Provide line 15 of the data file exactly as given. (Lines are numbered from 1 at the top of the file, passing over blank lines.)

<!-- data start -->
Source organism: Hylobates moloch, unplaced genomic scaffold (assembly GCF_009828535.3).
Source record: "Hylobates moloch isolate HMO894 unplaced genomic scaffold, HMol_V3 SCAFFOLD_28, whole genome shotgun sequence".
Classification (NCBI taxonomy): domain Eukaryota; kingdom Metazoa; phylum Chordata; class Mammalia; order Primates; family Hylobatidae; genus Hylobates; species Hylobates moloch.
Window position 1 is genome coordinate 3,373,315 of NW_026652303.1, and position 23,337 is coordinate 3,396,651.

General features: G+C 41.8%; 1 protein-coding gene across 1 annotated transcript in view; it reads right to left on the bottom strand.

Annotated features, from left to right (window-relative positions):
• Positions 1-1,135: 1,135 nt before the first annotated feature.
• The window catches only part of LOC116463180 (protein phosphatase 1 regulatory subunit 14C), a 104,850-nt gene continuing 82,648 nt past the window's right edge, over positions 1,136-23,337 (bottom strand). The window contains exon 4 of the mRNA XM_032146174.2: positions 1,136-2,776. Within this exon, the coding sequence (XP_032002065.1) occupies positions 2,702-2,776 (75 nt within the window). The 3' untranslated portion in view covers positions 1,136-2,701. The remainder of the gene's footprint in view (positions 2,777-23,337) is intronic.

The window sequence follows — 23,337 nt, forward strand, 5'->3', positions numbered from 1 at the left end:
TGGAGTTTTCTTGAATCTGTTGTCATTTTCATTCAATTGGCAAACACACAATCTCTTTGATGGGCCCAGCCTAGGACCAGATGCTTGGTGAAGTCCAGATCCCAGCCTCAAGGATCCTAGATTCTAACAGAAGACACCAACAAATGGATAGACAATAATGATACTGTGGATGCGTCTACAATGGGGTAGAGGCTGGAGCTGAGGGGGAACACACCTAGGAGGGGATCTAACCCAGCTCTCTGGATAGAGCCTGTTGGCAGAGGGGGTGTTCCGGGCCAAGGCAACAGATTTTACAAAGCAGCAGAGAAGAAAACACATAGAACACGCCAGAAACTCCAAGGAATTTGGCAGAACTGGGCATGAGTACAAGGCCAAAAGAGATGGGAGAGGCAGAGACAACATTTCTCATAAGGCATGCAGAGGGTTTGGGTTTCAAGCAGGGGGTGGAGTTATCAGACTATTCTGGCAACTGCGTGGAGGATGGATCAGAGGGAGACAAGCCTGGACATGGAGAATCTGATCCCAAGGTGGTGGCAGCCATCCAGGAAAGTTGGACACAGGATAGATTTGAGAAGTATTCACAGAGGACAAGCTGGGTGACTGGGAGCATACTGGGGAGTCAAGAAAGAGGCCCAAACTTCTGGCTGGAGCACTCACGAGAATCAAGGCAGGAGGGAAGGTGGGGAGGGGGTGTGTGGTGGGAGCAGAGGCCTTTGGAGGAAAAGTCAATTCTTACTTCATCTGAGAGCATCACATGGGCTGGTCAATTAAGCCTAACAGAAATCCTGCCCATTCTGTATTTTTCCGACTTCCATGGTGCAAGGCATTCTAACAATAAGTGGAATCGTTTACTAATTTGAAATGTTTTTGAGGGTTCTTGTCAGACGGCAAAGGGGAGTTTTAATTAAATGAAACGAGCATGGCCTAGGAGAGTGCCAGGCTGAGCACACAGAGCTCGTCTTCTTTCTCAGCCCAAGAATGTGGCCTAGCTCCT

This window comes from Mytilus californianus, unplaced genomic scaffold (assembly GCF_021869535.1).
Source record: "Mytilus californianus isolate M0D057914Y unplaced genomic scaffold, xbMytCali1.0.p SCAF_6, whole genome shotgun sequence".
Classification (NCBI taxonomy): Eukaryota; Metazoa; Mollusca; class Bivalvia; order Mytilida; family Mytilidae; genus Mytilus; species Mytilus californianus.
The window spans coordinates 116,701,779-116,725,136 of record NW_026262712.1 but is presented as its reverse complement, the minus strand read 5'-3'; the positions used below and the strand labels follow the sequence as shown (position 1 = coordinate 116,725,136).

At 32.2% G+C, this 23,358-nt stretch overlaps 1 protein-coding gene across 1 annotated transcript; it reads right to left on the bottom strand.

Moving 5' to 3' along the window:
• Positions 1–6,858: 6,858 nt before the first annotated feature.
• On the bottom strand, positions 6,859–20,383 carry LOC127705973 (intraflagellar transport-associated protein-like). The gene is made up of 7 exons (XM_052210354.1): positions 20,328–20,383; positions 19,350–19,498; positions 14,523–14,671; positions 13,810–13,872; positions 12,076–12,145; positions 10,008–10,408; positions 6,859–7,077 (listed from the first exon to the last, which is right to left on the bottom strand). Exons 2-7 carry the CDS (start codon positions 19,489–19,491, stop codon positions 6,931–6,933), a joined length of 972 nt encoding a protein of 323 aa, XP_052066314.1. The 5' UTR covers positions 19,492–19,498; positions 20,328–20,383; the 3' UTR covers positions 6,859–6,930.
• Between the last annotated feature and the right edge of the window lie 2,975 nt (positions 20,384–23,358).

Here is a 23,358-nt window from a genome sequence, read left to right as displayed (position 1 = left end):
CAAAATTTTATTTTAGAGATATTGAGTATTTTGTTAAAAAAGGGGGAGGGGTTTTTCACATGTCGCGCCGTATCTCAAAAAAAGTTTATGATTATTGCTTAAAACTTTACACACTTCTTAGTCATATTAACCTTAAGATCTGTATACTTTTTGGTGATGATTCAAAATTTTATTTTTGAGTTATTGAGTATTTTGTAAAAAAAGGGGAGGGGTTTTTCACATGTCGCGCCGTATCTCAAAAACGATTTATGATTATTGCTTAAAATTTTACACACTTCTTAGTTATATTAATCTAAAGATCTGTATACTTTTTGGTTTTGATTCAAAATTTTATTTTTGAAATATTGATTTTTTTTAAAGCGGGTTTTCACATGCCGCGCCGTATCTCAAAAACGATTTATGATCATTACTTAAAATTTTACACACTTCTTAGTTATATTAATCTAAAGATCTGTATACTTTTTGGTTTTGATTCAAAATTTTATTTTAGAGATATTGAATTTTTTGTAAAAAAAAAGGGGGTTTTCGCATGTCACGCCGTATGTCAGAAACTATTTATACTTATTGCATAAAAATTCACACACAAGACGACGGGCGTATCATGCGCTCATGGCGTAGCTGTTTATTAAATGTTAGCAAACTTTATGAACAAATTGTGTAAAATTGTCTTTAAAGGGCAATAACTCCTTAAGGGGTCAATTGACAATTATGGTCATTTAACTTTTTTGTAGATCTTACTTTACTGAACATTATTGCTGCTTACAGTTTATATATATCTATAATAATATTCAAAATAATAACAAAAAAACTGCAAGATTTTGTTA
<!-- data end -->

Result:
At 32.2% G+C, this 23,358-nt stretch overlaps 1 protein-coding gene across 1 annotated transcript; it reads right to left on the bottom strand.